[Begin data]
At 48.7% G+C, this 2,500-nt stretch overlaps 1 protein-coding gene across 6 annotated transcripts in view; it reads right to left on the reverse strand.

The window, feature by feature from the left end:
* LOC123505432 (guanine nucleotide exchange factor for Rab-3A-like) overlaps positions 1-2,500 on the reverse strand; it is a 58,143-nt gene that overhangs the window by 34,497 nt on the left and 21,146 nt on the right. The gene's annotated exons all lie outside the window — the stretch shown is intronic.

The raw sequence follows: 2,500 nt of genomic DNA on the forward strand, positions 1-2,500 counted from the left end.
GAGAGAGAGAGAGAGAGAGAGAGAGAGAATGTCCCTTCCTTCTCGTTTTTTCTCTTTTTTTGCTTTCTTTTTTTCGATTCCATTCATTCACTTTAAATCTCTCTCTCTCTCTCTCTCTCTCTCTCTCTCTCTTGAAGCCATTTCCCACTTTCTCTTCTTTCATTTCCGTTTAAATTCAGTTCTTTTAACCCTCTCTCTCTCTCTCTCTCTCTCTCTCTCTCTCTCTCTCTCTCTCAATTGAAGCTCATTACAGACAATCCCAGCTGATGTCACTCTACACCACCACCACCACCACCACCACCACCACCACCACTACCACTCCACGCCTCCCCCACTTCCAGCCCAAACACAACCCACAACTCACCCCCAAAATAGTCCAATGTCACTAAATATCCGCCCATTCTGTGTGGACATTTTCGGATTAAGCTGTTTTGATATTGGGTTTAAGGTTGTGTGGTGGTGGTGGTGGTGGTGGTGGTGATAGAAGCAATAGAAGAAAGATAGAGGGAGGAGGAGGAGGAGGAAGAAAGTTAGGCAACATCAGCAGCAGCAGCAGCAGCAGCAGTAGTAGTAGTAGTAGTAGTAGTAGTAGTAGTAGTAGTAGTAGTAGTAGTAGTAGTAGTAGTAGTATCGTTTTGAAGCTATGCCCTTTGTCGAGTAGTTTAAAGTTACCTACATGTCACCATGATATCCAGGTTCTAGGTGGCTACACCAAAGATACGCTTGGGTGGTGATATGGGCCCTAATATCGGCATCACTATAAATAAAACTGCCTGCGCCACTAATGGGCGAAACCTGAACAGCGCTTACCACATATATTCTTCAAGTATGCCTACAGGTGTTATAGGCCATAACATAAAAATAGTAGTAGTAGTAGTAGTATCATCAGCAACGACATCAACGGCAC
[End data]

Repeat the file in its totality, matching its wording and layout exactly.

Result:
At 48.7% G+C, this 2,500-nt stretch overlaps 1 protein-coding gene across 6 annotated transcripts in view; it reads right to left on the reverse strand.

The window, feature by feature from the left end:
* LOC123505432 (guanine nucleotide exchange factor for Rab-3A-like) overlaps positions 1-2,500 on the reverse strand; it is a 58,143-nt gene that overhangs the window by 34,497 nt on the left and 21,146 nt on the right. The gene's annotated exons all lie outside the window — the stretch shown is intronic.

The raw sequence follows: 2,500 nt of genomic DNA on the forward strand, positions 1-2,500 counted from the left end.
GAGAGAGAGAGAGAGAGAGAGAGAGAGAATGTCCCTTCCTTCTCGTTTTTTCTCTTTTTTTGCTTTCTTTTTTTCGATTCCATTCATTCACTTTAAATCTCTCTCTCTCTCTCTCTCTCTCTCTCTCTCTCTTGAAGCCATTTCCCACTTTCTCTTCTTTCATTTCCGTTTAAATTCAGTTCTTTTAACCCTCTCTCTCTCTCTCTCTCTCTCTCTCTCTCTCTCTCTCTCTCTCAATTGAAGCTCATTACAGACAATCCCAGCTGATGTCACTCTACACCACCACCACCACCACCACCACCACCACCACCACTACCACTCCACGCCTCCCCCACTTCCAGCCCAAACACAACCCACAACTCACCCCCAAAATAGTCCAATGTCACTAAATATCCGCCCATTCTGTGTGGACATTTTCGGATTAAGCTGTTTTGATATTGGGTTTAAGGTTGTGTGGTGGTGGTGGTGGTGGTGGTGGTGATAGAAGCAATAGAAGAAAGATAGAGGGAGGAGGAGGAGGAGGAAGAAAGTTAGGCAACATCAGCAGCAGCAGCAGCAGCAGCAGTAGTAGTAGTAGTAGTAGTAGTAGTAGTAGTAGTAGTAGTAGTAGTAGTAGTAGTAGTAGTAGTATCGTTTTGAAGCTATGCCCTTTGTCGAGTAGTTTAAAGTTACCTACATGTCACCATGATATCCAGGTTCTAGGTGGCTACACCAAAGATACGCTTGGGTGGTGATATGGGCCCTAATATCGGCATCACTATAAATAAAACTGCCTGCGCCACTAATGGGCGAAACCTGAACAGCGCTTACCACATATATTCTTCAAGTATGCCTACAGGTGTTATAGGCCATAACATAAAAATAGTAGTAGTAGTAGTAGTATCATCAGCAACGACATCAACGGCAC